In 2009 John McCormick, 64 years of age, a senior partner at
Fasken Martineau DuMoulin LLP, brought a complaint to the Human
Rights Tribunal of British Columbia. He argued that a
provision in his partnership that required that he retire at age 65
constituted age discrimination in employment contrary to the
Human Rights Code of British Columbia.
The law firm argued that, as an equity partner, McCormick had no
entitlement under the Code which deals with employees and
not partners. The Human Rights Tribunal concluded that there
was an employment relationship nonetheless.
The British Columbia Court of Appeal concluded that as an equity
partner McCormick was not the subject of an employment relationship
and accordingly was not protected by the age discrimination
provisions of the Code.
McCormick appealed the ruling to the Supreme Court of
Canada. It rendered its decision on May 14, 2014.
Justice Abella speaking for an unanimous court said:
"In the absence of any genuine control over Mr. McCormick
in the significant decisions of affecting the workplace, there
cannot, under the Code, be said to be an employment
relationship with the partnership."
As an equity partner who participated fully in the firm and its
decisions he could not gain the protection of the Code
since those protections are afforded to employees only.
Partners, if they are protected from age discrimination, must find
that protection in the provisions of the Partnership Act
that provides that a partner must act with "the utmost
fairness and good faith" to other members of the firm.
It is not unusual in business and law partnerships for
"partners" so described, to be partners in name only,
with little control over decision making, or even participation in
decisions relating to the partnership.
Is a non-equity partner an employee for the purposes of the
protections of the Code? Is a profit-sharing partner
out of luck if subjected to age discrimination? There is no
magic in the word "partner". It appears that it is
purely a question of the level and extent of the control exercised
by the individual. If you are the boss, or one of the bosses,
you are not an employee. However, if you are called a
"partner" that does not necessarily mean that you forgo
the protections afforded by the Human Rights Code.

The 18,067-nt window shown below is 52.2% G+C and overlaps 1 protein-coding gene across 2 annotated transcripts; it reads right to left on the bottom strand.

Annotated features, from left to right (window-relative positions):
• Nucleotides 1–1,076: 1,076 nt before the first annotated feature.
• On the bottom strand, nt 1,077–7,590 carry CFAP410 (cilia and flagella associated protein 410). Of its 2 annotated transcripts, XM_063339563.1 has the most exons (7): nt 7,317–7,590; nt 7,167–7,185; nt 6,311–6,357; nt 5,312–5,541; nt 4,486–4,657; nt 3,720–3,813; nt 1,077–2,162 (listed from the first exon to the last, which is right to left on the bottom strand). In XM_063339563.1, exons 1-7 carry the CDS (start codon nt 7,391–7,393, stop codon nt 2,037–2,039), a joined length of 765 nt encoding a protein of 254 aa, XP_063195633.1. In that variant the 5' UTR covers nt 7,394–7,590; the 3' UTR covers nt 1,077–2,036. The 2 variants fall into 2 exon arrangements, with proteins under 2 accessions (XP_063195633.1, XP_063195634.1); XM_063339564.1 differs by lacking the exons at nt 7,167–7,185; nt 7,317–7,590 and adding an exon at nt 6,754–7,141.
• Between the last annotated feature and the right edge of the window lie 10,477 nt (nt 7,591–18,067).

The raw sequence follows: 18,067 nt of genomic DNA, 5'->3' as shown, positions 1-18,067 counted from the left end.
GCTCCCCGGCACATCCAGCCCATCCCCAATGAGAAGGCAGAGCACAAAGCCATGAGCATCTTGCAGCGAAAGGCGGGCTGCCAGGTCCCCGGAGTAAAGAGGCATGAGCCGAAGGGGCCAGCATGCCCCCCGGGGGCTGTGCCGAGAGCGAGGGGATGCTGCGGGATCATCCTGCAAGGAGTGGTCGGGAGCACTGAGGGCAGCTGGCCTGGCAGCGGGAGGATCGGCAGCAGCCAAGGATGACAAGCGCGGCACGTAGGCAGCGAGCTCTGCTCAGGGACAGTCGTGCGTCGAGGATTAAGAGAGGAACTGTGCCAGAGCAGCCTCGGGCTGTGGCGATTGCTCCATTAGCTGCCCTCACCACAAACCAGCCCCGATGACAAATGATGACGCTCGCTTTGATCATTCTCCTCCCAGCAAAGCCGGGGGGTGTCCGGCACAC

Most "partners" are nothing more than glorified employees
and to deny them protection against age discrimination is, in
itself, an act of discrimination.
The control test relied upon by the Supreme Court of Canada is a
slippery slope. For each case must be determined on its
When the essential elements needed to support control are
insufficient the applicant is deemed an employee who benefits from
the Code's protection against age
discrimination. But if elements of control are sufficient the
non-employee or partner must resort to the general provisions of
the Partnership Act which may or may not provide adequate
protection against age discrimination. It appears that, as a
result of the Supreme Court of Canada ruling, each case must
examine the essential character of the work relationship between
the individual and the firm or corporation. In each case this
relationship must be examined and tested by the tribunal or court
before a determination can be made.
In McCormick's case his status as a partner, which permitted
him to vote and stand for election for the firm's board as well
as share in firm profits and losses, meant that he exercised such
control over his workplace that he did not rate the benefits
available to an employee suffering age discrimination. Each
court now will have to examine the nature of the
"partnership" relationship before it can determine
whether such protections are available.
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guide to the subject matter. Specialist advice should be sought
about your specific circumstances.
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